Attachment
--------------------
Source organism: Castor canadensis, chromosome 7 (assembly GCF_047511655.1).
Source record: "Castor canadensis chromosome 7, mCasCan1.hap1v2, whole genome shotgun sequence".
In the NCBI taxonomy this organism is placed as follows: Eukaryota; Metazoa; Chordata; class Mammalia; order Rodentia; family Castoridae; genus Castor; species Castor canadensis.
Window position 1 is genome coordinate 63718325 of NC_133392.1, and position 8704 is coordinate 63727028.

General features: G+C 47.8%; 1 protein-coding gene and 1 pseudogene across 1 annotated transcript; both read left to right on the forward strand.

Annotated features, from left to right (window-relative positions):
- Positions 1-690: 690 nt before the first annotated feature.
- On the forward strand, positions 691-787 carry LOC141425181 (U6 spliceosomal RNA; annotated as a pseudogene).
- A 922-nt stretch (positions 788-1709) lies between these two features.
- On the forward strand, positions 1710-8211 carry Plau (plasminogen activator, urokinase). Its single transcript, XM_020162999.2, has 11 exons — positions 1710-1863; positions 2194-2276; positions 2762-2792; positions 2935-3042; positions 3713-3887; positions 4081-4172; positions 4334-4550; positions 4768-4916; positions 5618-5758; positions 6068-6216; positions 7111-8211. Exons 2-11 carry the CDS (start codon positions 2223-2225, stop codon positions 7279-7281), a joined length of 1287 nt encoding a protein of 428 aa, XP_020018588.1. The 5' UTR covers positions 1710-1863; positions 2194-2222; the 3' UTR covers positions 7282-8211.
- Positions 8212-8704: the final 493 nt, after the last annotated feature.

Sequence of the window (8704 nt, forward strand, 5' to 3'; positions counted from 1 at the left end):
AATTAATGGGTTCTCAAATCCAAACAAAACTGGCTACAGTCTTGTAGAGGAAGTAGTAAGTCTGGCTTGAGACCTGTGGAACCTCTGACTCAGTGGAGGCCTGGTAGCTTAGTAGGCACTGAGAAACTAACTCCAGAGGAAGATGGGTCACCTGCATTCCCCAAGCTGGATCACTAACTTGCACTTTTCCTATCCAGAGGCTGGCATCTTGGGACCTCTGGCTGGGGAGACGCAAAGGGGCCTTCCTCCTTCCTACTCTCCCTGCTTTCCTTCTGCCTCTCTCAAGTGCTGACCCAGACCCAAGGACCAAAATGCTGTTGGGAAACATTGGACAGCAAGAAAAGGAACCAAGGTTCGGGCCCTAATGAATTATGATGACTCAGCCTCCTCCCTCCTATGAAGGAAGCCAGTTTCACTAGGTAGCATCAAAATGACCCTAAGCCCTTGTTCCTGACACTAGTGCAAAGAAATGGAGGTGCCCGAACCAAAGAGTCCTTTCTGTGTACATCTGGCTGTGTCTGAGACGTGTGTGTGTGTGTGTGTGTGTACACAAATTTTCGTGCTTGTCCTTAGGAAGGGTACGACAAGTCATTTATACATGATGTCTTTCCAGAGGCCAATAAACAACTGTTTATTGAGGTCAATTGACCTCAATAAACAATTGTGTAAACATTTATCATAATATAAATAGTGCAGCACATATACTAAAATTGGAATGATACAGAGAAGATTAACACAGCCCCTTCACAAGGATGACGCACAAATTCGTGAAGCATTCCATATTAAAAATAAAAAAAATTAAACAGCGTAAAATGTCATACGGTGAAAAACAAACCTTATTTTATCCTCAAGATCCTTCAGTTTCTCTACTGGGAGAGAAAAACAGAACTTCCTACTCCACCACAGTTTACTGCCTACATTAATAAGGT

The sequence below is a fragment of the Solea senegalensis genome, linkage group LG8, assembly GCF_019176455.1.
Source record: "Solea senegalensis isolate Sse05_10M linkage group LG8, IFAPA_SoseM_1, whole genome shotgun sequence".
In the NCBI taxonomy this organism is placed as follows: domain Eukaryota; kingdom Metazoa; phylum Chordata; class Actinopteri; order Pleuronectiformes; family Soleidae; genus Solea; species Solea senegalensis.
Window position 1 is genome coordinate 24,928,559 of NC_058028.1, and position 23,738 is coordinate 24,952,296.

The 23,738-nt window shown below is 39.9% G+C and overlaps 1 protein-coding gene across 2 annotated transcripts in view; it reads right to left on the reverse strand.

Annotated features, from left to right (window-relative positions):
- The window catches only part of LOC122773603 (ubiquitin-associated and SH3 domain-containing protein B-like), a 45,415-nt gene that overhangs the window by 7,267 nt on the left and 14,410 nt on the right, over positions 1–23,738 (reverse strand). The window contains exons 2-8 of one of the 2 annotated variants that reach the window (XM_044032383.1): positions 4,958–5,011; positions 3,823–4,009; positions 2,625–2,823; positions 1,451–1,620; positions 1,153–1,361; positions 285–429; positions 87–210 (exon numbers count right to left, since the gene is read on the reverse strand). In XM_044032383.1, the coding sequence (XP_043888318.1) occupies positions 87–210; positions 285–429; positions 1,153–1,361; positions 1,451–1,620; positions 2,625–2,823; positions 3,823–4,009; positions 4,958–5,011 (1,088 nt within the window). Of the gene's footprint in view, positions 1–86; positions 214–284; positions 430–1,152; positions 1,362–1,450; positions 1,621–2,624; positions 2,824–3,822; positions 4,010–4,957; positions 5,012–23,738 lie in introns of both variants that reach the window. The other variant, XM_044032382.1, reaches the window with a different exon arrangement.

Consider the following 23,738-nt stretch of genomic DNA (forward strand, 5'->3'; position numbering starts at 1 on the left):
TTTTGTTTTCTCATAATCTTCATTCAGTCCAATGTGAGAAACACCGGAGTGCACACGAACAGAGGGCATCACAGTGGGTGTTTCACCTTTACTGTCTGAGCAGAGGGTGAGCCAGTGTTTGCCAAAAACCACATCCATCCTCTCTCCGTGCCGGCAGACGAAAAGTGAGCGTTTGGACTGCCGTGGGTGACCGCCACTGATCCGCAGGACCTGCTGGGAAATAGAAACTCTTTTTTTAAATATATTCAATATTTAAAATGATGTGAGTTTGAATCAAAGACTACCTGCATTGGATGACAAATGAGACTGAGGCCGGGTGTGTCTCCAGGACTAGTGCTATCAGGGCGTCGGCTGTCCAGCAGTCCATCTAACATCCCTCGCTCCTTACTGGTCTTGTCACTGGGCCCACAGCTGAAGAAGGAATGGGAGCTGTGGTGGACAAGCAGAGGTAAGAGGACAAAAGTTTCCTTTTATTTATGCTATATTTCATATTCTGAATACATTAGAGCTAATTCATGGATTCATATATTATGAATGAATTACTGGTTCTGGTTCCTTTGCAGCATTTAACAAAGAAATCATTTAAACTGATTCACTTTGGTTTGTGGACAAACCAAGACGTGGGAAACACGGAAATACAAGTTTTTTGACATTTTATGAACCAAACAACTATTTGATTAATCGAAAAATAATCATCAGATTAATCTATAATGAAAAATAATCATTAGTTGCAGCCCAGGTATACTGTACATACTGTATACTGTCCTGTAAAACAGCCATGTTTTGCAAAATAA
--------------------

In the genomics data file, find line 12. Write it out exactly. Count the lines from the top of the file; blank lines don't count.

Sequence of the window (8704 nt, forward strand, 5' to 3'; positions counted from 1 at the left end):